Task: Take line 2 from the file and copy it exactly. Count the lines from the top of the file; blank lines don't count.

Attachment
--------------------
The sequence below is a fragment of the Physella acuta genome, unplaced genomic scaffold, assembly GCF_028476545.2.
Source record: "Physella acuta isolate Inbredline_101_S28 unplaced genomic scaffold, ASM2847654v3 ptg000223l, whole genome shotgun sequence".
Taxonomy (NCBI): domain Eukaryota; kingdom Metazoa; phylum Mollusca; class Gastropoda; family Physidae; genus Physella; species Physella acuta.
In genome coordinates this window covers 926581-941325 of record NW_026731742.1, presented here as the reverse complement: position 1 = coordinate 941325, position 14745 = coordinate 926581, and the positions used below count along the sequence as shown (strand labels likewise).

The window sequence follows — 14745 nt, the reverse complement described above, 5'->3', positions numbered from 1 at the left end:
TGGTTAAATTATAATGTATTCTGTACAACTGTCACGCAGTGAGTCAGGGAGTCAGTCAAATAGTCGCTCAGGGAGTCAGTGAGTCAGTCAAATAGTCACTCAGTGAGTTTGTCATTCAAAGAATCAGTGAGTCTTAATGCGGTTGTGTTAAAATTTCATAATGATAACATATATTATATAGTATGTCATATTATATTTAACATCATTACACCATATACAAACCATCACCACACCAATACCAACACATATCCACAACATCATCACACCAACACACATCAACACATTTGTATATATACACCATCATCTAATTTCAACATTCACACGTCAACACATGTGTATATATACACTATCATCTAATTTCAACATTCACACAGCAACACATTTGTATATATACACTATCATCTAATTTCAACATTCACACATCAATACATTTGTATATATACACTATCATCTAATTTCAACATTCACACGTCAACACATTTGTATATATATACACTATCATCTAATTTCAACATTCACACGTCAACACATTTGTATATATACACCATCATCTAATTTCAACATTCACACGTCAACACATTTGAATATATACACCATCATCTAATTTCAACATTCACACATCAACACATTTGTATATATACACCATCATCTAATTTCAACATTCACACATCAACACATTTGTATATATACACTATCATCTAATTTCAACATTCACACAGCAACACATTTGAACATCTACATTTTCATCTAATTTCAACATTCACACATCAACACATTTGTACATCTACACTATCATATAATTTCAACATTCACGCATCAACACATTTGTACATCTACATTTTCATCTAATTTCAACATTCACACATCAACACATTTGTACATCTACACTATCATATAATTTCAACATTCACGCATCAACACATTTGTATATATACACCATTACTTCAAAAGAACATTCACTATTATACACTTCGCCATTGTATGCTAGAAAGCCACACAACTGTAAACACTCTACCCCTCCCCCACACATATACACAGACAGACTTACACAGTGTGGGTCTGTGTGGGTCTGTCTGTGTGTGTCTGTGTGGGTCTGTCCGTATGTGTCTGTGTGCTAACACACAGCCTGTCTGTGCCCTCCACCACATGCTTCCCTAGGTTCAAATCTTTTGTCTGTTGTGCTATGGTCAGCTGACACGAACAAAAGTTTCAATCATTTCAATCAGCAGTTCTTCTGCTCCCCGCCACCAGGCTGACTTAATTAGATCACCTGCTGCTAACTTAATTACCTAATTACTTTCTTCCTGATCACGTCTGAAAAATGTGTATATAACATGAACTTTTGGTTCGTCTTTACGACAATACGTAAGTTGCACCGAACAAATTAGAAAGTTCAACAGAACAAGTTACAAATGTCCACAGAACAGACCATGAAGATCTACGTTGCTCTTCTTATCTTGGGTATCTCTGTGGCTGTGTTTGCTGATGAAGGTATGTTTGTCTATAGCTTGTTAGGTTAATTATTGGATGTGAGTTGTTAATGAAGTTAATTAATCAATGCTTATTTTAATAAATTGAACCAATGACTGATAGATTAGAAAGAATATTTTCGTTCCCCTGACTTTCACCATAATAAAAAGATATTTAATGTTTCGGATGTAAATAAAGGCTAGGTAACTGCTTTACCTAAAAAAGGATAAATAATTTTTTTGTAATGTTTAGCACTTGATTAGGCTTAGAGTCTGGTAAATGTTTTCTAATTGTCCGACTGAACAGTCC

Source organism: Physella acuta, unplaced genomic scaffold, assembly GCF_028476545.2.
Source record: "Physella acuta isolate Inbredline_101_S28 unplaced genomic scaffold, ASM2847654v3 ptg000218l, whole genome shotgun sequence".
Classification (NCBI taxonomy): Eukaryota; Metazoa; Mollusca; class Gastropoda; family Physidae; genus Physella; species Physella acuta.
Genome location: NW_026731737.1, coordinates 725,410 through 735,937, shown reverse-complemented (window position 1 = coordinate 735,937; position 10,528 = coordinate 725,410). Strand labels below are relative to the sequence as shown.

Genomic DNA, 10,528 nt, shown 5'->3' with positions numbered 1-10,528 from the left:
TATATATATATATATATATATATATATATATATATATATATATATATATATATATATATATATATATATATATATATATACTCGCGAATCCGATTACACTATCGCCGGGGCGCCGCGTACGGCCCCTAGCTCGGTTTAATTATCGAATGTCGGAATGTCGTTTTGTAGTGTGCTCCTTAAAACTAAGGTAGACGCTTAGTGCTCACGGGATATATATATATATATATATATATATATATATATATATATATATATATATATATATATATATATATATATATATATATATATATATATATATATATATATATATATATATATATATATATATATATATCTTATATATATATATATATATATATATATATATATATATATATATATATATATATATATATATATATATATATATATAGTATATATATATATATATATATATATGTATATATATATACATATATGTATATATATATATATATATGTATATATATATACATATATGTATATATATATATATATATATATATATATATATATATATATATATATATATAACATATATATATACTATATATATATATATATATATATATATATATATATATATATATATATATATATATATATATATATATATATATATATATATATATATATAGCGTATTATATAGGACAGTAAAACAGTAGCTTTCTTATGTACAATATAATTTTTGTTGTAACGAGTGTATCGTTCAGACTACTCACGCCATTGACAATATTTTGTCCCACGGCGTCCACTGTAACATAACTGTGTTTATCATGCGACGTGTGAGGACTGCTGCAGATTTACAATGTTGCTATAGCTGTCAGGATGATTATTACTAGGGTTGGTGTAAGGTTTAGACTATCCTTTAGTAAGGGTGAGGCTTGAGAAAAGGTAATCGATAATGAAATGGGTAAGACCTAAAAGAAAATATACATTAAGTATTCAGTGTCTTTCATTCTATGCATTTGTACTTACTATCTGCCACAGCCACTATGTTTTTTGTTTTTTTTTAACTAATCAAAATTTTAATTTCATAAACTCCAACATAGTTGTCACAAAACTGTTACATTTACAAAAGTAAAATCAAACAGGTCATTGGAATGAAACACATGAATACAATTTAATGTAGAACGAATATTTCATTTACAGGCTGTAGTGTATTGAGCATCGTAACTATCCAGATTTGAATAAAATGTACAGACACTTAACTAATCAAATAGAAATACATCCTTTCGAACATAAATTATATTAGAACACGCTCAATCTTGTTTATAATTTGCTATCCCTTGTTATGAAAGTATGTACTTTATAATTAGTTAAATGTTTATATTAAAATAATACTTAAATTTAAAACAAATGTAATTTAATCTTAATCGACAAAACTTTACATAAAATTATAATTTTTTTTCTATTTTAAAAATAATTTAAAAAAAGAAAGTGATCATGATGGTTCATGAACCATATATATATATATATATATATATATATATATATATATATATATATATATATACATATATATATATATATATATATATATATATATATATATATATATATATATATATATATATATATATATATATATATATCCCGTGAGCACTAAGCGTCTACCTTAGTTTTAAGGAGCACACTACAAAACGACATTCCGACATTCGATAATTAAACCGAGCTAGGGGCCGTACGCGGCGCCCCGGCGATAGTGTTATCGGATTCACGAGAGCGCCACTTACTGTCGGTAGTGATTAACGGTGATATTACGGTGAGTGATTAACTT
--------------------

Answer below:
Source record: "Physella acuta isolate Inbredline_101_S28 unplaced genomic scaffold, ASM2847654v3 ptg000223l, whole genome shotgun sequence".